Nashville — in particular, its rising restaurant scene — is the story of the moment. From The New York Times to Food & Wine, reporters are chronicling the ascendancy of Music City with such breathless narration of kale salad and hot chicken you'd think life here was a cabaret of artisan bacon and craft cocktails against a backdrop of reclaimed barnwood and bespoke denim. It makes for a good read.
But there is a deeper, quieter, longer-running story about life in Nashville that's not so obvious to the visiting trend-spotter. For the layover journalist attempting to capture the character of the city — culinary or otherwise — might we suggest adding the Thistle Stop Café to your itinerary? Because you'd be hard-pressed to find a location that tells a more endearing or hopeful story about the people who live here.
Located on the block of Charlotte Pike where Magdalene House's Thistle Farms social enterprise manufactures paper goods and body care products, Thistle Stop Café is the latest chapter in Magdalene's ministry for women who have survived prostitution, trafficking and addiction.
When it comes to stories, you might hear some doozies as you stand in line for a chai latte at Thistle Stop. For example, the barista might tell you how she was strung out on heroin, hoping to die, until Magdalene's two-year residential program saved her life. Now she's efficiently and gregariously managing a crew of servers in the hottest lunch spot in the latest It City. Now that's a good story.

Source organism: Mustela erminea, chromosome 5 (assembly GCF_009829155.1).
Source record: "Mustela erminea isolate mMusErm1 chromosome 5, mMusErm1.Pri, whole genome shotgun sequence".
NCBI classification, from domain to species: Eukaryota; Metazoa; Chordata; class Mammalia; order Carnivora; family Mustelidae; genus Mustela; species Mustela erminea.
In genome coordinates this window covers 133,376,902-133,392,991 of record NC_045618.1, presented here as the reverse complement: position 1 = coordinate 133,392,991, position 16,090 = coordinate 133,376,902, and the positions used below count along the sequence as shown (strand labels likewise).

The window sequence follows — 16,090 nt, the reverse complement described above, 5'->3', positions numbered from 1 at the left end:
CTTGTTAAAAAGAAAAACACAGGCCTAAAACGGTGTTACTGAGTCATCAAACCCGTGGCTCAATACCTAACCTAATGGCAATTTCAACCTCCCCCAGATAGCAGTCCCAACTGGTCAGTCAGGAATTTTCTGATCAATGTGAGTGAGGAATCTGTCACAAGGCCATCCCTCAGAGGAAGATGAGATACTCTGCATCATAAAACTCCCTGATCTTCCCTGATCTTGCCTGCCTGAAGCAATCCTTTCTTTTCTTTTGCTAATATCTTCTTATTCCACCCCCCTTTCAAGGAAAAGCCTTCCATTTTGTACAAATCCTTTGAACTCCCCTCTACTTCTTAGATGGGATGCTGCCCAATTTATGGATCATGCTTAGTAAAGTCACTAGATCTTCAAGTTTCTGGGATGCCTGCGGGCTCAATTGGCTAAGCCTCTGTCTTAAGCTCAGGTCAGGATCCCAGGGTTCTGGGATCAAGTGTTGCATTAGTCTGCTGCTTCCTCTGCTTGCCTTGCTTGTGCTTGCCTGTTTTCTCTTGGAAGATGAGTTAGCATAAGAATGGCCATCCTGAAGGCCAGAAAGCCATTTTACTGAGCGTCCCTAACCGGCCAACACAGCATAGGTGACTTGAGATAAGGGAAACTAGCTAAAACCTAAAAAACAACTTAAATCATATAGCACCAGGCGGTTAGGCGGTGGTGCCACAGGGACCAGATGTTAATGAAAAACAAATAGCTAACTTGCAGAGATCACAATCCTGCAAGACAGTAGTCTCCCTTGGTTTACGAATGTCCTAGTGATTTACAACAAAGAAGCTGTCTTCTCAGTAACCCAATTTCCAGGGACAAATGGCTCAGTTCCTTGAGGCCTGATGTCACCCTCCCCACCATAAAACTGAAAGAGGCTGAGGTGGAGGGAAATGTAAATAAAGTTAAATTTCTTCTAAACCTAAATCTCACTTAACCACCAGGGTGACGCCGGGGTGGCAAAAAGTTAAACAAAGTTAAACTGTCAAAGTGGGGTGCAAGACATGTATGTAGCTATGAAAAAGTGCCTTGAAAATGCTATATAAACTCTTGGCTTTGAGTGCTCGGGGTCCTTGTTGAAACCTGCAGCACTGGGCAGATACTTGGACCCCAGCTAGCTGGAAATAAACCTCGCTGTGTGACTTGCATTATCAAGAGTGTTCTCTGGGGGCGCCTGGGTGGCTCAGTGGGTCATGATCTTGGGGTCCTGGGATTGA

Or you might hear the tale of how the gorgeous tearoom came together, through the vision of Magdalene's founder, the Rev. Becca Stevens, and the generosity and creativity of the community.
Stevens conceived of Thistle Stop as an outward and visible sign of chado, the way of tea that creates harmony and tranquility and demonstrates the simple truth that love heals. (She is currently writing a book on the topic, to follow her book Snake Oil: The Art of Healing and Truth-Telling, which she published earlier this year.)
In a poetic gesture, Stevens broadcast a request for teacups to outfit the cafe, and her global network responded with 800 delicate vessels from around the world, including a tea set that survived the Holocaust in Germany. Artisan James Worsham repurposed some of the donated china into rustically precious chandeliers of dangling teacups and Edison bulbs.
Outside, landscape architect Tara Armistead masterminded the layout of native plantings around the building and patio, and sculptor Ben Caldwell designed the massive and magnificent metal thistle sculpture out front, which is destined to become a landmark on the burgeoning Charlotte corridor.
You might hear the story about how singer-songwriter Marcus Hummon (Stevens' husband) helped install the 150-year-old wood-plank flooring salvaged from the tobacco barn of Al Gore Sr. Or the one about how the family of a late Magdalene House participant contributed their dining room table to be used in her memory.